More than ever, teachers need connections and opportunities to talk about student learning, celebrate progress and discuss overcoming challenges. The welcome and standard structure of PLCs in schools is an obvious route for these professional conversations. It is easy for meetings to be eaten up with personal stories, professional questions, and school concerns. It distracts from the intention of this time, which is designed to ensure students are at the center of teaching and learning.
What do we want all students to know and be able to do?
How will we know if they learn it?
How will we respond when some students do not learn?
How will we extend the learning for students who are already proficient?
Everyone in education wants these questions to remain the focus. In a system where time is at a premium and the urgency to address learning gaps continues, Monroe County Schools in Tennessee has intentionally leveraged their PLCs to create space for those conversations to happen.
Designing a PLC structure and process
In partnership with Education Elements, Monroe County Schools (MCS) gathered a team of teacher leaders, administrators, and data leaders to explore the question, “How might we design a PLC process where we meet consistently, collaborate effectively, and target student needs?” They recognized that having a PLC structure wasn’t enough to guarantee quality discussions around student learning. The thought emerged that if the district leadership could create space to cultivate a learner’s mindset around PLCs and promote modeling of how teams could be more responsive during meetings, then everyone would be more informed about student learning progress in real-time, thus providing opportunities to use data to drive change.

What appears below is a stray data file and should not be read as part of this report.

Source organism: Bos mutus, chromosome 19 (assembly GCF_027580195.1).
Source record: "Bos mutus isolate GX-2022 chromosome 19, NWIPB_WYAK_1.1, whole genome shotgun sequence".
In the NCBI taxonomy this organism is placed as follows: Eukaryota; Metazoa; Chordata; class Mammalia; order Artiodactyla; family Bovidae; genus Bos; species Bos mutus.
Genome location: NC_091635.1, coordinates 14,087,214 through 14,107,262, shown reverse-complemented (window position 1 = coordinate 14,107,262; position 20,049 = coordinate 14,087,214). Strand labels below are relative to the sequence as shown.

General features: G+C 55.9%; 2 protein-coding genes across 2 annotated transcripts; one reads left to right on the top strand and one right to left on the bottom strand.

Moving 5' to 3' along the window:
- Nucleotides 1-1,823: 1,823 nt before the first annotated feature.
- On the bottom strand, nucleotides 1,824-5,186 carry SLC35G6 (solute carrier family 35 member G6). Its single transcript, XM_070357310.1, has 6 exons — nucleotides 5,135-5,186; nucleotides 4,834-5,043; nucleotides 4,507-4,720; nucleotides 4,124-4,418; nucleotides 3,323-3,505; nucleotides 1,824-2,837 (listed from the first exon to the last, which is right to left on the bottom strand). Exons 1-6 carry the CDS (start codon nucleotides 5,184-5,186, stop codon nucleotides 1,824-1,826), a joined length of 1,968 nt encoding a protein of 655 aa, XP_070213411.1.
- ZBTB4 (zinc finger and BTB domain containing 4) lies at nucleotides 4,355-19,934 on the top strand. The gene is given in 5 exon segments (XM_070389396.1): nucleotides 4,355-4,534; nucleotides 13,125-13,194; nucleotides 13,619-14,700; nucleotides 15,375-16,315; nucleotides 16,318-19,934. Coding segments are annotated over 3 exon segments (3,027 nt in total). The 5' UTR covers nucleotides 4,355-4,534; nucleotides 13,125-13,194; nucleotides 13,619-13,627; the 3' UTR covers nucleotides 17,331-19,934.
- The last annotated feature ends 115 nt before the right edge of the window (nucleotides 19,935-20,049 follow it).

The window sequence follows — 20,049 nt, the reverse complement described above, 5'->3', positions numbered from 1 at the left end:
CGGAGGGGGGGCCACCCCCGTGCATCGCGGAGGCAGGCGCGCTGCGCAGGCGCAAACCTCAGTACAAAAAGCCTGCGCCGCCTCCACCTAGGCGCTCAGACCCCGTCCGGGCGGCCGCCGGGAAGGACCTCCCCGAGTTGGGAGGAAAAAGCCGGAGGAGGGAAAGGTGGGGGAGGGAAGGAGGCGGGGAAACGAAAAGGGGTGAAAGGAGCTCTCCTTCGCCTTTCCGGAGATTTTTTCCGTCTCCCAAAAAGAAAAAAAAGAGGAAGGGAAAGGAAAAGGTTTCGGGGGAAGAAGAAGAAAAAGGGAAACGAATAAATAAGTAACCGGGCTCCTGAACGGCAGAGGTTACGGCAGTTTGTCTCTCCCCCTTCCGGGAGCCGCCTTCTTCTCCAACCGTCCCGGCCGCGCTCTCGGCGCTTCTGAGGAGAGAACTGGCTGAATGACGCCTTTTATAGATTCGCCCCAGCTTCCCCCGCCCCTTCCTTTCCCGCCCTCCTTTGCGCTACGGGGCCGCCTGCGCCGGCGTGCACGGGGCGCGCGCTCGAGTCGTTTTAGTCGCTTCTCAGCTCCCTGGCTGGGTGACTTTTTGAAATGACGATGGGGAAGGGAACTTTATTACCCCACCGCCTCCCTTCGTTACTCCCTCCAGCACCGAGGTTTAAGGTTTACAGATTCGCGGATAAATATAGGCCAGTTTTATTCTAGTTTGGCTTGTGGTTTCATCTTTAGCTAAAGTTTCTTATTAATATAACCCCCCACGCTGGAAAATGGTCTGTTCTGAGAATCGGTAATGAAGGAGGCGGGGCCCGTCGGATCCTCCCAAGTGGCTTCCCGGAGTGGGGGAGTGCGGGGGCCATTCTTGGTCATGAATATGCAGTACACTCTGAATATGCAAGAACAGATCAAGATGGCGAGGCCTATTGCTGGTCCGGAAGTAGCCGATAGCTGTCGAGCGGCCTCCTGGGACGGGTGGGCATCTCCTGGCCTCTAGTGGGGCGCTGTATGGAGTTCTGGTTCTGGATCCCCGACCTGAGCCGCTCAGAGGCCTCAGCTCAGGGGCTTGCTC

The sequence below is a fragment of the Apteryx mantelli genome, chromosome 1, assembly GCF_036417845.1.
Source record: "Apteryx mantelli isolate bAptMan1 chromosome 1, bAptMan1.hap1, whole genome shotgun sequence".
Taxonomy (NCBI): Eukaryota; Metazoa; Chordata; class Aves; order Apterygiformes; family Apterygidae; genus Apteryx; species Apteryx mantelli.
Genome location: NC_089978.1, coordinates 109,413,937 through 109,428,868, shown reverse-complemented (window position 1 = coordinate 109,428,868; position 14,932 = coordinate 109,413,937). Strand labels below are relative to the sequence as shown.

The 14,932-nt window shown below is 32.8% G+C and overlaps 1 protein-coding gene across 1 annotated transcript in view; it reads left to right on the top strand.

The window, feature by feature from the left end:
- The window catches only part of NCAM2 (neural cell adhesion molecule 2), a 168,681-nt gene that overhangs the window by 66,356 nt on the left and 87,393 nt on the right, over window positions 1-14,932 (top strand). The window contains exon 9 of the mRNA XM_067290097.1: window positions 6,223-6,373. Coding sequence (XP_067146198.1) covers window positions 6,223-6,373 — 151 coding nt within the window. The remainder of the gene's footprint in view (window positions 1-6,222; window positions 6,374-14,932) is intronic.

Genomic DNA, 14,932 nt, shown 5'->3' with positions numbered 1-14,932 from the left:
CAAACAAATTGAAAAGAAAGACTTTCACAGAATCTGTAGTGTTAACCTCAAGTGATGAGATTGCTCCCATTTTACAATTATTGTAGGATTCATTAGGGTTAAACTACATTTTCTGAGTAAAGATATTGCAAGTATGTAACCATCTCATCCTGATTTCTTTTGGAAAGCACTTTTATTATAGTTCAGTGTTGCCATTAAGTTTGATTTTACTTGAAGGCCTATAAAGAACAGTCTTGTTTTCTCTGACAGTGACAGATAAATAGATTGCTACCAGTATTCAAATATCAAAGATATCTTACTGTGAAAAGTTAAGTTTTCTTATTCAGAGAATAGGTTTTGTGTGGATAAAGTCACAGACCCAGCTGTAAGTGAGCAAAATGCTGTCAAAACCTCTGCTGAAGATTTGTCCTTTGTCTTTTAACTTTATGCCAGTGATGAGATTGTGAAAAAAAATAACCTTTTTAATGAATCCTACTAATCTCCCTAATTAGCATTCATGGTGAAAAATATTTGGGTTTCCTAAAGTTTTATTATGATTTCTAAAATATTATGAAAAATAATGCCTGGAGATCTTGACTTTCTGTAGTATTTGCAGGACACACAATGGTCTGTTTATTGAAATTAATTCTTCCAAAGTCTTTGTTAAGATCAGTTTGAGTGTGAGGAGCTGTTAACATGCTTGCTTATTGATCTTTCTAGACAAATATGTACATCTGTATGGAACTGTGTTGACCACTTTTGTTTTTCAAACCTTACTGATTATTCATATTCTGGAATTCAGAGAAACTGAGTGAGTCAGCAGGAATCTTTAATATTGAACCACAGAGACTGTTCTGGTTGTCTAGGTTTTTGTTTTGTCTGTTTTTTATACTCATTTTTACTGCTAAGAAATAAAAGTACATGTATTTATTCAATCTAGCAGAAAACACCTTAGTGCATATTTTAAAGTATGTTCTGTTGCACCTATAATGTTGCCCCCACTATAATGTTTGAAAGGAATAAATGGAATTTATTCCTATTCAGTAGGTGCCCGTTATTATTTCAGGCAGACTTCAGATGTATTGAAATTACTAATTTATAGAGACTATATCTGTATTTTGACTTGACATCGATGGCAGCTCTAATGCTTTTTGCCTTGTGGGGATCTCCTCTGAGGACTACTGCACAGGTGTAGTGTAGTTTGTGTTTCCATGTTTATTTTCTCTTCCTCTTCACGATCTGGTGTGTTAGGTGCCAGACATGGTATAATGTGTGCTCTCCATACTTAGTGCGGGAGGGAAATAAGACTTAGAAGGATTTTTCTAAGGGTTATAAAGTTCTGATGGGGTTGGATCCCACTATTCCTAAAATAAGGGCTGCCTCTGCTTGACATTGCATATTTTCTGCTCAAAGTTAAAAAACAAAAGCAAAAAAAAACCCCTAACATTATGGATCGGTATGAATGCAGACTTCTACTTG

Building teacher and leader capacity through responsive practices
The approach started with introducing responsive practices to establish more effective meeting structures and build capacity for teachers and leaders to facilitate meetings so that important conversations about learning happen during the PLC.
Teams then designed a prototype of an ideal PLC meeting that included an agenda template they could test over several sessions. As they developed their prototypes, they were given five constraints to allow for better conversations to occur:
Must have a length of time identified for the meeting
Must have an Agenda Template that can be used across every building
The new PLC process provides alignment and empowerment
The process is working. During a recent check-in with administrators leading their teams through this process, we asked, “How would you describe the process so far in a newspaper headline?” Some responses included: “Finally, a great meeting!” “We are a work in progress!” and “Old teachers can learn new tricks!’
The power of human capital is an unlimited resource in today’s schools. As Monroe County Schools heads into their next round of maximizing PLCs, the hope is to see sustainable and robust conversations continue around student learning. We know that being clear on what should and should not be included in these conversations is paramount for teams to feel aligned and empowered to collaborate consistently and efficiently.
We’d love to hear from you! What constraints does your team leverage to design meaningful PLCs that are efficient, consistent, and focused on students?
If you need a thought partner as you navigate how to implement responsive practices in your school or district, our consultants are here to help.